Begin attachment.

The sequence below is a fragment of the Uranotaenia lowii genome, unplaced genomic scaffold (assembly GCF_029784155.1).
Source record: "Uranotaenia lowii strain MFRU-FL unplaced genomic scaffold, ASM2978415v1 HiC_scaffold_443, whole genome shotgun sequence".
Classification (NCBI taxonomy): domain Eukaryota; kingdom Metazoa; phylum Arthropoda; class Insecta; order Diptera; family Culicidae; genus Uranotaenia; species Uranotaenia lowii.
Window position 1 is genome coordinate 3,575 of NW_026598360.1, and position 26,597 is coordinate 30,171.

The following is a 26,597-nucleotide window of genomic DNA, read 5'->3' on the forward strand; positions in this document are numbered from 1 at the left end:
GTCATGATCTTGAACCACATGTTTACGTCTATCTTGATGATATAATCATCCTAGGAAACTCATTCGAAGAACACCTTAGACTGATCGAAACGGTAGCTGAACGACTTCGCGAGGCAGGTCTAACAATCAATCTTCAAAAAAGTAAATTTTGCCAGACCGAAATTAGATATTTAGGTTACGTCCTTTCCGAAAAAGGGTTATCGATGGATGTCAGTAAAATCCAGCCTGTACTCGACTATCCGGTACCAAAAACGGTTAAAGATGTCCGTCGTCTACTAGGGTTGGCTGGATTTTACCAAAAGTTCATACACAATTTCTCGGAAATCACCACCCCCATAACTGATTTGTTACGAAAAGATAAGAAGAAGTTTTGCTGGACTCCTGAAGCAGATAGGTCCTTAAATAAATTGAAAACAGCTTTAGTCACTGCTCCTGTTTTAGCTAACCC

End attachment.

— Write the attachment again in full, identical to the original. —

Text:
The sequence below is a fragment of the Uranotaenia lowii genome, unplaced genomic scaffold (assembly GCF_029784155.1).
Source record: "Uranotaenia lowii strain MFRU-FL unplaced genomic scaffold, ASM2978415v1 HiC_scaffold_443, whole genome shotgun sequence".
Classification (NCBI taxonomy): domain Eukaryota; kingdom Metazoa; phylum Arthropoda; class Insecta; order Diptera; family Culicidae; genus Uranotaenia; species Uranotaenia lowii.
Window position 1 is genome coordinate 3,575 of NW_026598360.1, and position 26,597 is coordinate 30,171.

The following is a 26,597-nucleotide window of genomic DNA, read 5'->3' on the forward strand; positions in this document are numbered from 1 at the left end:
GTCATGATCTTGAACCACATGTTTACGTCTATCTTGATGATATAATCATCCTAGGAAACTCATTCGAAGAACACCTTAGACTGATCGAAACGGTAGCTGAACGACTTCGCGAGGCAGGTCTAACAATCAATCTTCAAAAAAGTAAATTTTGCCAGACCGAAATTAGATATTTAGGTTACGTCCTTTCCGAAAAAGGGTTATCGATGGATGTCAGTAAAATCCAGCCTGTACTCGACTATCCGGTACCAAAAACGGTTAAAGATGTCCGTCGTCTACTAGGGTTGGCTGGATTTTACCAAAAGTTCATACACAATTTCTCGGAAATCACCACCCCCATAACTGATTTGTTACGAAAAGATAAGAAGAAGTTTTGCTGGACTCCTGAAGCAGATAGGTCCTTAAATAAATTGAAAACAGCTTTAGTCACTGCTCCTGTTTTAGCTAACCC